Homeless Man Living in Cardboard Box for 3 Years, But Cop Finds Forgotten Bank Account


John Helinski, 62, was homeless and had been living in a cardboard box beside a Tampa, Florida, bus stop for over three years.

He often slept under the bus stop benches, and most people didn’t even notice he was there. For those difficult years, he felt invisible.

All of his identification documents had also been stolen from him. Being alone and originally from Poland, it was almost impossible for him to get new identification.

He’d also tried to apply for temporary housing at Florida’s Community Housing Solutions Center, but because he had no way to prove his identity, he was denied. It was a vicious cycle of failure, and he’d gotten used to being beaten down.

After hearing his story, Charles Inman, a case worker with community health provider DACCO, wanted to do something.

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And with the help of Tampa Police Department Officer Daniel McDonald, the two were determined to help Helinski get back on his feet.

“This situation looked really difficult, and I wasn’t sure how it was going to end up,” Inman said after first meeting Helinski.

“If it failed, it meant we’d put a 62-year-old man on the street, and Officer McDonald and I were not OK with that.” But with the two of them helping, Helinski finally stood a chance.

“John was born in Poland, so it made it even more difficult for him to get new ID,” McDonald said. “I helped him out and said, ‘We will figure this out and get you a bed.'”

The pair worked with Helinski to collect all of the identification documents he needed. “First, I drove him personally to the local tax collector’s office, where he was able to get a temporary State of Florida ID card,” McDonald explained.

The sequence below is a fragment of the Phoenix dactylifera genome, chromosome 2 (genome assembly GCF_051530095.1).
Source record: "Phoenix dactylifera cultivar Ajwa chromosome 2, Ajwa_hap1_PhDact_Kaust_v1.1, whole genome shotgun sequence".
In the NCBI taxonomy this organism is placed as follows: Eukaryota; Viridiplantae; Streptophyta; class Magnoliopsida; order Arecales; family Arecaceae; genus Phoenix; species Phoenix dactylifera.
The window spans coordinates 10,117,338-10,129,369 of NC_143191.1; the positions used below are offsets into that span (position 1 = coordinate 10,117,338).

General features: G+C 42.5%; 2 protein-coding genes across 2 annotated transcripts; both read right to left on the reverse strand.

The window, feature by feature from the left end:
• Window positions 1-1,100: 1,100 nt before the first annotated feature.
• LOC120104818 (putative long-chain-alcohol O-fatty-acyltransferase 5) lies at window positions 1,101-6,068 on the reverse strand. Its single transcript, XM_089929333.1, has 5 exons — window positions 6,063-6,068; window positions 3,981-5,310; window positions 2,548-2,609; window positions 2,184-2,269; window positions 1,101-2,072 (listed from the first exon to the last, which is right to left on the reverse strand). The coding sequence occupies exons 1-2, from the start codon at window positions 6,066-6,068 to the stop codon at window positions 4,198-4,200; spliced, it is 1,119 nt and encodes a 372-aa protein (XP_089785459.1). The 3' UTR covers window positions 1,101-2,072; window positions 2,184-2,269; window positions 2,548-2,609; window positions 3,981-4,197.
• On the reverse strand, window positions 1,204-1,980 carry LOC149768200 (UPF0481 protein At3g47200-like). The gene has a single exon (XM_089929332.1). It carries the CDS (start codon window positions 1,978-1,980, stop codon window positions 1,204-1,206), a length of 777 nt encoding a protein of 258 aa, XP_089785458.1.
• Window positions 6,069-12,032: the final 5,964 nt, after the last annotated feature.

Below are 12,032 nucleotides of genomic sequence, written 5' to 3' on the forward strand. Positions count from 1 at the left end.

With that ID, Helinski could finally get his birth record from the U.S. State Department’s Bureau of Consular Affairs.

And once they had that, they could go to a social security office and find out what happened to the benefits he used to have. But the men were shocked when the Social Security worker told them that Helinski had never stopped receiving benefits.

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After a trip to the bank, the men uncovered a forgotten bank account with money, the social security checks, and more.

Helinski even had enough money in his forgotten accounts to move into a home of his own. For now, he is living in the community homes Inman works with, but his future is looking much brighter.

“He has the money now to move into his own home,” McDonald says. “He deserves it. He’s a very good, sweet and genuine man.”

“Very good, sweet, and genuine” could just as easily be applied to the two men who found Helinski and made his causes their own. Thanks to these two, Helinski’s future is brighter than ever, and he shouldn’t have to resort to cardboard boxes ever again.

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Liz was a senior story editor for The Western Journal.
Liz was a senior story editor for The Western Journal.
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